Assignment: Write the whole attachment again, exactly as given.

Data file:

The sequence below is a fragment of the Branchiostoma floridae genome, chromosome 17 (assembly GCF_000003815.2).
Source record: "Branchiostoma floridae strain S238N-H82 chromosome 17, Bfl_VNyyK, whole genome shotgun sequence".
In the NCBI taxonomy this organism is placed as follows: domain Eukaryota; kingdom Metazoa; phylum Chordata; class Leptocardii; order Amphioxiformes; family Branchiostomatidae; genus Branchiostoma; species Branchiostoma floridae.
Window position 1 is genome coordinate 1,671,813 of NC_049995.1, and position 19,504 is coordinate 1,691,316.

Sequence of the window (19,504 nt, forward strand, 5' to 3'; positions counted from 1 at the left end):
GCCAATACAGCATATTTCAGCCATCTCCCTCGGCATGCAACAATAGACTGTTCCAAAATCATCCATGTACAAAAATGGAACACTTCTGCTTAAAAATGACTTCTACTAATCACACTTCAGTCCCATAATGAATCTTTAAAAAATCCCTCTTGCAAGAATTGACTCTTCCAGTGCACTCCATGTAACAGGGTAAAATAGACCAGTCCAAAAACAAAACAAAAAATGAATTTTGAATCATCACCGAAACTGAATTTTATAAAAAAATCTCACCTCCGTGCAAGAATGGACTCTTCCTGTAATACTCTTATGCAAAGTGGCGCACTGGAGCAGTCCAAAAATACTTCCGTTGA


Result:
The sequence below is a fragment of the Branchiostoma floridae genome, chromosome 17 (assembly GCF_000003815.2).
Source record: "Branchiostoma floridae strain S238N-H82 chromosome 17, Bfl_VNyyK, whole genome shotgun sequence".
In the NCBI taxonomy this organism is placed as follows: domain Eukaryota; kingdom Metazoa; phylum Chordata; class Leptocardii; order Amphioxiformes; family Branchiostomatidae; genus Branchiostoma; species Branchiostoma floridae.
Window position 1 is genome coordinate 1,671,813 of NC_049995.1, and position 19,504 is coordinate 1,691,316.

Sequence of the window (19,504 nt, forward strand, 5' to 3'; positions counted from 1 at the left end):
GCCAATACAGCATATTTCAGCCATCTCCCTCGGCATGCAACAATAGACTGTTCCAAAATCATCCATGTACAAAAATGGAACACTTCTGCTTAAAAATGACTTCTACTAATCACACTTCAGTCCCATAATGAATCTTTAAAAAATCCCTCTTGCAAGAATTGACTCTTCCAGTGCACTCCATGTAACAGGGTAAAATAGACCAGTCCAAAAACAAAACAAAAAATGAATTTTGAATCATCACCGAAACTGAATTTTATAAAAAAATCTCACCTCCGTGCAAGAATGGACTCTTCCTGTAATACTCTTATGCAAAGTGGCGCACTGGAGCAGTCCAAAAATACTTCCGTTGA